At a recent meeting of the American Association for the Advancement of Science, a group of biologists discussed how, in the near future, people could expect to live 100 years. A longer, healthier life is good news to most, but predictably some speakers took a negative, almost pro-death, stance.
Stanford University biologist Dr. Shripad Tuljapurkar presented a model examining the demographic and economic effects of increased longevity. He said that between 2010 and 2030, anti-aging therapies will increase the normal lifespan by 20 years — an estimate many scientists consider “moderate.” He also predicted that an increase in longevity would create twice as many American retirees as working people. This, he said, would double the dependency ratio and increase the costs of Social Security and Medicare. That’s, of course, if everything stays the same.
A System in Danger
In a scenario where people are living longer and healthier lives, it’s likely that the retirement age would increase and that most people would want it that way. Indeed, Dr. Tuljapurkar generated an estimate of such a scenario and concluded that the retirement age would have to climb to 85 in order to keep current social systems from collapsing.
Social Security reform has been a serious issue for a number of years. Many policy watchers already think the system will collapse because of sheer mismanagement. Adding increased life spans to the mix just makes things more difficult, but not everyone was pessimistic.
Dr. Eileen M. Crimmins, chair of gerontology at the University of Southern California, said the future may not be as problematic as some believe.
“Now the question is: What will the adverse consequences of living a long life be?” she asked. “I think they will not be anything we cannot deal with. The issue will be adjusting to those changes with sensible policies, which include changing the length of working life.”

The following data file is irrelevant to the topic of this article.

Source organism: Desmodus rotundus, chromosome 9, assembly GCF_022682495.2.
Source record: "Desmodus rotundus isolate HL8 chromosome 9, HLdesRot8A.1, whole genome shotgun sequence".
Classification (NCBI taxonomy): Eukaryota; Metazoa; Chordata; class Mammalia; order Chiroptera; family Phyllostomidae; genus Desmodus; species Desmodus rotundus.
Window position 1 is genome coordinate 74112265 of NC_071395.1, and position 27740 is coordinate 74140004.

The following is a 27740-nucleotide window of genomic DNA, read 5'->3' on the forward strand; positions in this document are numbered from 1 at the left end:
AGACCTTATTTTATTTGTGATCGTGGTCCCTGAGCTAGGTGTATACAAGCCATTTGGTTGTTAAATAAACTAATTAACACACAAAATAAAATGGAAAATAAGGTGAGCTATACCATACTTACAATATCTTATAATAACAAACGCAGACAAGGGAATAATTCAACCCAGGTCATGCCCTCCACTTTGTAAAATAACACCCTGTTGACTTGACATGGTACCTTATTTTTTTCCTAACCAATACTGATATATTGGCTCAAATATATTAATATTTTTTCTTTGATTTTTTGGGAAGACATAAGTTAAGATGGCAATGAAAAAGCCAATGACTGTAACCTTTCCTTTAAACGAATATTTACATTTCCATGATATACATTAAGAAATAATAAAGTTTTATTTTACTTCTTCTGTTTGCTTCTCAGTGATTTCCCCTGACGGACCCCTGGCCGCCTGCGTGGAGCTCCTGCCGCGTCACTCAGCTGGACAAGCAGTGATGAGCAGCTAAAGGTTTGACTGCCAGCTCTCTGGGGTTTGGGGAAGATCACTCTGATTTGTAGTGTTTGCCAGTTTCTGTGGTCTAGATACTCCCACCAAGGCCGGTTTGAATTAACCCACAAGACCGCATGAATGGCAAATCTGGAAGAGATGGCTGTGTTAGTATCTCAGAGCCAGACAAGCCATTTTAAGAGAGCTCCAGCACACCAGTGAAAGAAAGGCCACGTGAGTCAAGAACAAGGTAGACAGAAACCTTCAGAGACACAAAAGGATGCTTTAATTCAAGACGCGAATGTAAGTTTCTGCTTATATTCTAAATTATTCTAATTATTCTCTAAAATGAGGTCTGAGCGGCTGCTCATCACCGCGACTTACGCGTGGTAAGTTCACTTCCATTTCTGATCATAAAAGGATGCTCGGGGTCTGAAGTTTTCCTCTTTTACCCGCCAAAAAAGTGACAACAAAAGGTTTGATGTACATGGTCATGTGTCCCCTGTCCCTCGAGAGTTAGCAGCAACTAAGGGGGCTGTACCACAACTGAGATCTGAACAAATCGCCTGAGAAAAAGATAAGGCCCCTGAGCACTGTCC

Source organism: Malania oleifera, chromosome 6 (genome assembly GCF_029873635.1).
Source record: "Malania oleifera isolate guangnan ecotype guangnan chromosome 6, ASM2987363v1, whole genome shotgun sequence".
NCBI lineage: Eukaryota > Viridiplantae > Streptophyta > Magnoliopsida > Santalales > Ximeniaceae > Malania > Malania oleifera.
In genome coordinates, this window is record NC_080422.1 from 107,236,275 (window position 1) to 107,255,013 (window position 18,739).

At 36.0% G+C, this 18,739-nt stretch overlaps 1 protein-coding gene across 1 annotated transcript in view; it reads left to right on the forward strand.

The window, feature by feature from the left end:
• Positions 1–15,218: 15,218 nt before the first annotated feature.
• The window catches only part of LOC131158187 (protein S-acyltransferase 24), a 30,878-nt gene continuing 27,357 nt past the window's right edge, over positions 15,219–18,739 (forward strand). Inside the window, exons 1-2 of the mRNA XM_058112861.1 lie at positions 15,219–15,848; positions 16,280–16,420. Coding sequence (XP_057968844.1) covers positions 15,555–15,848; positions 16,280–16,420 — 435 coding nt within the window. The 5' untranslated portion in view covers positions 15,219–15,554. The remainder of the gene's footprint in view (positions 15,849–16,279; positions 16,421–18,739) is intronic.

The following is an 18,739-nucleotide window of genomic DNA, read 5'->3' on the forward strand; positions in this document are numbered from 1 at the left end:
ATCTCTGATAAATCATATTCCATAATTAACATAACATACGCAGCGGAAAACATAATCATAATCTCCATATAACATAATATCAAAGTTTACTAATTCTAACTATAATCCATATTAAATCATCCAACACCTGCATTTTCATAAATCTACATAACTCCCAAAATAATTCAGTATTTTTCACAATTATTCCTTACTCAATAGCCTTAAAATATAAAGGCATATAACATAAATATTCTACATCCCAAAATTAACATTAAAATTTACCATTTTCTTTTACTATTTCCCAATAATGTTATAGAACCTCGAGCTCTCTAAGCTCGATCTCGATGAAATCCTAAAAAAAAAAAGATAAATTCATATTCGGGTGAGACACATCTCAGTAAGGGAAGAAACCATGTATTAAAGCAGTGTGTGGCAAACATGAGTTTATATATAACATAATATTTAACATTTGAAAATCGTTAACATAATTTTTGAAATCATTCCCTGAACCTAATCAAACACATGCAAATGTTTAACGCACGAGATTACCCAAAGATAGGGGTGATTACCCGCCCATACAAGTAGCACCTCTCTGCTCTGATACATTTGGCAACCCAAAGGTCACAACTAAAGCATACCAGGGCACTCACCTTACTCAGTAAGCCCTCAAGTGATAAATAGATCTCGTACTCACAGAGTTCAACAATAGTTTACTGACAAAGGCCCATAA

She’s right — but there are other anti-longevity arguments that must also be addressed, such as the idea of creating a two-tiered mortality society. Dr. Tuljapurkar suggested that anti-aging technologies would usher in a new level of inequality among individuals and nations.
“It’s entirely likely to me that we’ll wind up with a permanent global underclass — countries that get locked into today’s mortality conditions,” he said.
That prediction seems to arise every time a new technology creates a significant change in society. What normally happens is that the wealthy and educated do get it first.
New technologies are typically expensive, not guaranteed to work, and have a limited supply. Because of those factors, early adopters tend to be the people who have money, are willing to take risks, and actively seek out new advances. However, just because the rich were the first to get indoor plumbing, radio, telephone, television and the Internet does not mean that these technologies do not make their way to the rest of the population.
The political viewpoint that anti-aging technologies are problematic because not everyone gets them at the same time is either blindly impatient or a thinly concealed argument in favor of death. Some individuals might conclude they are too old to benefit from the technology. If they can’t live longer and healthier lives, the thinking goes, then no one else should either. That view may offend some people’s sensibilities, but it does exist.
It remains unclear what drives Dr. Tuljapurkar’s worry that anti-aging technologies won’t spread like other advances. Whatever the motive, we should be wary of irrational solutions that call on governments to limit important scientific work. Longer lives will help us generate solutions to potential longevity problems.
Sonia Arrison, a TechNewsWorld columnist, is director of Technology Studies at the California-based Pacific Research Institute.